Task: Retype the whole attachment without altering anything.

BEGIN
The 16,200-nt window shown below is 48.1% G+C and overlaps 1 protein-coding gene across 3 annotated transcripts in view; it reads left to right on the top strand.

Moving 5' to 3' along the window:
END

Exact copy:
The 16,200-nt window shown below is 48.1% G+C and overlaps 1 protein-coding gene across 3 annotated transcripts in view; it reads left to right on the top strand.

Moving 5' to 3' along the window: